And the stupidity of your counterexample on humans being omnivores and fructose: knowing perfectly well that semi-pure fructose is extremely hard to come by in a primitive society (ever tried to get your hands on some wild honey? I have: not fun). Fructose comes mixed with lots of fibre, slowing down its absorption, making it impossible to absorb a large quantity of it without a juicer or whatever other industrial extraction method. And you want to undermine the statement, made in scientific terms, that we are evolutionally suited to eat fruit, by saying “aha, but look at what fructose is doing to us! it cannot be true”. Excuse me. Have you ever eaten a wild apple? A wild strawberry? I have. Sour. Not that much fructose there. Just enough to signal: “yo, i am edible!”. I wonder if you really do not understand it, or if it just suits you to pretend that you don’t and hope for your readers to be ignorant enough to not pick up the contradiction. Whichever it is, i am appalled.
    And all of your replies (to non-engaging commenters: the others, you insult) are “maybe”, “i read it somewhere”, “that is my experience”. You are not a scientist: you are a salesman. There are so many good or great blogs on low-carb diets around: Mark Sisson’s, Art Ayer’s. Serious divulgators. Respectful. Not you. If i sound disrespectful myself, it’s because after reading your replies, I have no respect for you. And i am also angry, because i think that carrying those two letters: MD, after one’s name, comes with great responsibility. And you have displayed none in your posts in this thread.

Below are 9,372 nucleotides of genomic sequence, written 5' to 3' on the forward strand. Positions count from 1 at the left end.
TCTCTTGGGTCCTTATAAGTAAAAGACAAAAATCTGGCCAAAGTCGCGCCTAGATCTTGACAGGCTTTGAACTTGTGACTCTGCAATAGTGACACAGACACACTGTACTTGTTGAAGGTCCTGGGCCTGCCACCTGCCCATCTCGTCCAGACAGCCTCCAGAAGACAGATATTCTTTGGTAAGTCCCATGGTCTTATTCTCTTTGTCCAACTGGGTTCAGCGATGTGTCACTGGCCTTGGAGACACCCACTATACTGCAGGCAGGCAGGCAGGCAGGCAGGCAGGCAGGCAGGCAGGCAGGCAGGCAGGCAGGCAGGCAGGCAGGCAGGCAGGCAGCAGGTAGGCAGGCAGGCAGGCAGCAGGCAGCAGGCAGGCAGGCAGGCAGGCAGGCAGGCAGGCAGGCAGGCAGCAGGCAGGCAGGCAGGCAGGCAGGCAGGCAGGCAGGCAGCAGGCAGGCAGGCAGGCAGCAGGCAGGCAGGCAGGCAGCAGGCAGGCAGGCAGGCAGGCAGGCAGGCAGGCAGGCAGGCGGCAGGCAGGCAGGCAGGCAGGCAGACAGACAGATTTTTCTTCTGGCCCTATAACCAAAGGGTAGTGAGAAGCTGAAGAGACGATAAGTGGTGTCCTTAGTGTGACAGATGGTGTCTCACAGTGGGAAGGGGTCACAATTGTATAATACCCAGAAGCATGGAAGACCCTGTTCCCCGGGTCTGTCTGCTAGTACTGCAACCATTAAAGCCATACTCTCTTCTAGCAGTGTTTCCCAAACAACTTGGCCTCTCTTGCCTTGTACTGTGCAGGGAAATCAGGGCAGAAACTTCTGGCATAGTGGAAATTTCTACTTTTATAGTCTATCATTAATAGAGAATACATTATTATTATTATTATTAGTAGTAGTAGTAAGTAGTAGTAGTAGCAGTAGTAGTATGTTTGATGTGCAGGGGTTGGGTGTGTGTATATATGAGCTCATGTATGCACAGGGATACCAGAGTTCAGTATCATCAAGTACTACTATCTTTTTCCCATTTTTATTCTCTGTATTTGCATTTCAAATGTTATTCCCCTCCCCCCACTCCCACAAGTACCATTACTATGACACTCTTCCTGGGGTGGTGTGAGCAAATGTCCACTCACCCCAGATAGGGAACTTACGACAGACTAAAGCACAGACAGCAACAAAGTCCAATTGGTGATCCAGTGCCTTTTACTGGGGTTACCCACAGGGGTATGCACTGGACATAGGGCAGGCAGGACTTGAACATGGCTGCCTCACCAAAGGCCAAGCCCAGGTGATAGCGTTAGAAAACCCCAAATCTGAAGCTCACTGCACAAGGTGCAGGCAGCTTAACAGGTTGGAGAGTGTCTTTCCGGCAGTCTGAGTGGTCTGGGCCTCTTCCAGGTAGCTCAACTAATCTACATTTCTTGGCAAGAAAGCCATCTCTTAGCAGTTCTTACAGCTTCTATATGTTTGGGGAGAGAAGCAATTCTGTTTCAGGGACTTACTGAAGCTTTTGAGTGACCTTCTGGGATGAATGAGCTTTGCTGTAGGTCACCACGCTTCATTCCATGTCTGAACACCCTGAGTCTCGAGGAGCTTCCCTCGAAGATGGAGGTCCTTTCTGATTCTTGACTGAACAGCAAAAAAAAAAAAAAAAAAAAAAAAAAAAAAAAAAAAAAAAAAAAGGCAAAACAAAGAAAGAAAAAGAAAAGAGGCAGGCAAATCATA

Excuse my English: it is not my mother tongue.

    1. @Huma:

      First of all, Dr. Eades has helped (and saved) hundreds, if not thousands of people in his career. If he doesn’t feel like explaining every single detail of why vegetarians are wrong every time someone starts shouting government funded “truths”, well, the good Doctor is free to reply in whatever manner he wants.

      If the people you speak of were actually interested in science and nutrition, they’d read, study and learn just like Dr. Eades has spent his life doing. Being a fount of information does not mean you are required to share this knowledge with every layman who might for some weird reason think he/she knows better than you. Especially when said people are the extremists. The people who blatantly ignore anything resembling scientific and historical fact. The people on whom any amount of deliberation and explanation would be a complete waste.